Outside the HRC, US President Donald Trump is not a credible leader on human rights. He seems to have an affinity with leaders with horrible records, such as the Philippines’ Rodrigo Duterte. Most recently, he responded to comments about North Korea’s human rights record, which is possibly the worst in the world, by praising the “talented” Kim Jong-un.
And of course, the US has long had its own serious human rights problems, which are too numerous to mention, but which include torture and the highest proportion of incarceration in the world. Its recent decision to separate migrant children from their parents and intern them reflects its status as the only country in the world that has failed to ratify the Convention on the Rights of the Child.
Furthermore, it is nonsense for Pompeo to suggest that the Human Rights Council had sought to infringe on US sovereignty. This betrays a serious misunderstanding of the concept of sovereignty, indicating that it dictates immunity from criticism. It does not.
Is the council salvageable?
The US is correct to note there are major deficiencies in the current Human Rights Council. Is its response therefore the correct one? If so, that would seem to indicate that Australia should also quit the Human Rights Council. It is very unlikely that Australia will do so.
The Human Rights Council is the peak global intergovernmental human rights body, which may represent the world of today, warts and all. The battle for universal human rights observance will not be won by adopting an “us and them” mentality, which excludes significant numbers of countries in the world from “the human rights club”. Such a solution is more likely to lead to balkanised human rights discussions, and possible competing institutions inside and outside the UN.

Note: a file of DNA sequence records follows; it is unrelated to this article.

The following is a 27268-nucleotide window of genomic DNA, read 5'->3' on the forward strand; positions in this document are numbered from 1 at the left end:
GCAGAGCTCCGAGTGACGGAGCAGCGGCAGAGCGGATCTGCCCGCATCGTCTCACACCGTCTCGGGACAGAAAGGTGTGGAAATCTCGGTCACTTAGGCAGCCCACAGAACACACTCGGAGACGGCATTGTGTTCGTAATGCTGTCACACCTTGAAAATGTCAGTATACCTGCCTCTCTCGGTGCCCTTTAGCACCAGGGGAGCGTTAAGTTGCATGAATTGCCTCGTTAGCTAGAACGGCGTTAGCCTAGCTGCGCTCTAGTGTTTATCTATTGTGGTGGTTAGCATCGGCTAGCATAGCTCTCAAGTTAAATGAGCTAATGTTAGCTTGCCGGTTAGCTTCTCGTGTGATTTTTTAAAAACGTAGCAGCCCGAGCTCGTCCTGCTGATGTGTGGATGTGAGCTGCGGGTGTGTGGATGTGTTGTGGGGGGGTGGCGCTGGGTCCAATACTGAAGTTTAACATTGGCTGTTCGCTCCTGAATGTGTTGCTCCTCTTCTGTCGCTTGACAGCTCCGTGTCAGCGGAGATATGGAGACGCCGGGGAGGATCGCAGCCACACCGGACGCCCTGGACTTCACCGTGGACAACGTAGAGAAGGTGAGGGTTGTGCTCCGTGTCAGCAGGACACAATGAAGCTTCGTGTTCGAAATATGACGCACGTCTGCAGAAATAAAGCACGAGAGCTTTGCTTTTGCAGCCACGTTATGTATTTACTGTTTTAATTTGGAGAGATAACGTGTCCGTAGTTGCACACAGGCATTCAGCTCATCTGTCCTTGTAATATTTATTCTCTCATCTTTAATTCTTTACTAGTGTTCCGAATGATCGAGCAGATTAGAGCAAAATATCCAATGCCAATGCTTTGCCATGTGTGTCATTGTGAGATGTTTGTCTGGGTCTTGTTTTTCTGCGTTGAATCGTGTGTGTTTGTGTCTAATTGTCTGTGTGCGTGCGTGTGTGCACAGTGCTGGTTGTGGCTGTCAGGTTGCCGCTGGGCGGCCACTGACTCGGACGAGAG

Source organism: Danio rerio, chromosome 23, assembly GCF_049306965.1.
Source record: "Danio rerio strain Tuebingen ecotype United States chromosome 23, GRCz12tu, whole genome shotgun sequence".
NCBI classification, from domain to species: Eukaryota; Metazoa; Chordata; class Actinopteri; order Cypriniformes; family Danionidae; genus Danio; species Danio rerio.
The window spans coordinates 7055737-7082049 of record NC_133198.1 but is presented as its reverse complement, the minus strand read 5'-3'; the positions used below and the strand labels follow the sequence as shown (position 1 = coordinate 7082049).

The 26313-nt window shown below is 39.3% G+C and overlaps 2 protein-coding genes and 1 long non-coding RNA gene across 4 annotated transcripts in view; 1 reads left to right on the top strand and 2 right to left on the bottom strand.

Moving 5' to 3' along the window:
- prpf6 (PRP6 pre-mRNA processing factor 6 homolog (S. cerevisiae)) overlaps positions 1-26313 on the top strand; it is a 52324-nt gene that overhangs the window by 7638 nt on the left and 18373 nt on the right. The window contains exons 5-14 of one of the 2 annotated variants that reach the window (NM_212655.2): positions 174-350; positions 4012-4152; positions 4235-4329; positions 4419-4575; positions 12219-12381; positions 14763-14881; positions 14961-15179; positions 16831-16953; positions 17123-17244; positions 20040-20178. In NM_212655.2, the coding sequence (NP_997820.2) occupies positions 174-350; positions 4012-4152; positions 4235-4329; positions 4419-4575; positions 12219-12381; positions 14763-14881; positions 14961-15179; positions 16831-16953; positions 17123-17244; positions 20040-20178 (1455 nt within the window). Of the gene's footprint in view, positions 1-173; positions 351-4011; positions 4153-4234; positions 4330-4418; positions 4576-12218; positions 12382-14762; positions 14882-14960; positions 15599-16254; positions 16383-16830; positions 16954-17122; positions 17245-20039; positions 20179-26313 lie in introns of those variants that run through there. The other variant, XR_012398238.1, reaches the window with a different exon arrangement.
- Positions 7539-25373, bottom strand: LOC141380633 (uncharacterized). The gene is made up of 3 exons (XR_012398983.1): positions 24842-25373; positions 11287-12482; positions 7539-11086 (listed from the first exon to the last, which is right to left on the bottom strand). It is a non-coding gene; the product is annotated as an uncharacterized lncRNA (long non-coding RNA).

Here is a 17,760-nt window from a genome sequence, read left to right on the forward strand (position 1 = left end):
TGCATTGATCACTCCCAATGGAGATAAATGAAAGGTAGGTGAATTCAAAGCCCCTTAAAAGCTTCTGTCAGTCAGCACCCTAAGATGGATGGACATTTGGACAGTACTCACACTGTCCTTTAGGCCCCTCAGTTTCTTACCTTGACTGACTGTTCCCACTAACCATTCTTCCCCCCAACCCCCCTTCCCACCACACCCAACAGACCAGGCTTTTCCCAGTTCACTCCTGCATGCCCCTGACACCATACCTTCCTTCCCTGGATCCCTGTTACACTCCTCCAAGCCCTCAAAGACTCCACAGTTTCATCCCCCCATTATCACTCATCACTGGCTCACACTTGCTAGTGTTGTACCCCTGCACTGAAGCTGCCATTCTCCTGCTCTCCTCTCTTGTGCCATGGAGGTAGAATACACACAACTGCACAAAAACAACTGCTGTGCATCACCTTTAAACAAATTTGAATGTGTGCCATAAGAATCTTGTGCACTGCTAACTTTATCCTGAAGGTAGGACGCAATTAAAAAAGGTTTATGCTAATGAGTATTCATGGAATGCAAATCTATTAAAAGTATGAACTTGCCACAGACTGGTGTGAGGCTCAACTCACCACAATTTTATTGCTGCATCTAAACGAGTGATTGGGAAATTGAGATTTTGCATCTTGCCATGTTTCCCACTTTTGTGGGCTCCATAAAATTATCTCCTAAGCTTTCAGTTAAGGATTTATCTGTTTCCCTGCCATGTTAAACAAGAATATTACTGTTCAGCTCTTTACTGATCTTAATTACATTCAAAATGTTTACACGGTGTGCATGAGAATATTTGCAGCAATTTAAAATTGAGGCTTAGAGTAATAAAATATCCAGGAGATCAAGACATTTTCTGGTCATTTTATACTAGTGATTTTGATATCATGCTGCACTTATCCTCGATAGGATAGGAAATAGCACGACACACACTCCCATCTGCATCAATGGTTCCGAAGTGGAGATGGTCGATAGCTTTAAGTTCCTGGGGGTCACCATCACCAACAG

The Human Rights Council must remain a forum where non-like-minded states, and civil society, can talk to each other, and occasionally cross divides to make important human rights decisions.
Furthermore, the Human Rights Council is meant to be a political body. Other parts of the UN human rights machinery are made up of independent human rights experts, and accordingly take a more impartial approach than the Human Rights Council. While their human rights findings are more credible, it also seems that states generally take their findings less seriously.
States tend to care more about what their peers think than what human rights experts might think. Hence, human rights would suffer in the absence of a relevant intergovernmental global body.
Despite its flaws, the Human Rights Council does make decisions that benefit human rights, even in the face of political lobbying by members with scurrilous motives. For example, a special rapporteur was appointed to investigate Iran (after the application of US pressure), and it remains in place, despite that influential country’s forceful efforts to dismantle the mandate. A special rapporteur on LGBTI rights was appointed in 2016, despite fierce opposition from the Organisation of Islamic Cooperation and homophobic states, due to an alliance of developed and developing states, and civil society.
The Human Rights Council will continue to be an imperfect institution for as long as the UN is made up of states with imperfect human rights records. However, the council still can and must be improved.
But the worst way to achieve that goal is by just walking away.
Sarah Joseph, Professor, Director, Castan Centre for Human Rights Law, Monash University.
This article first appeared on The Conversation.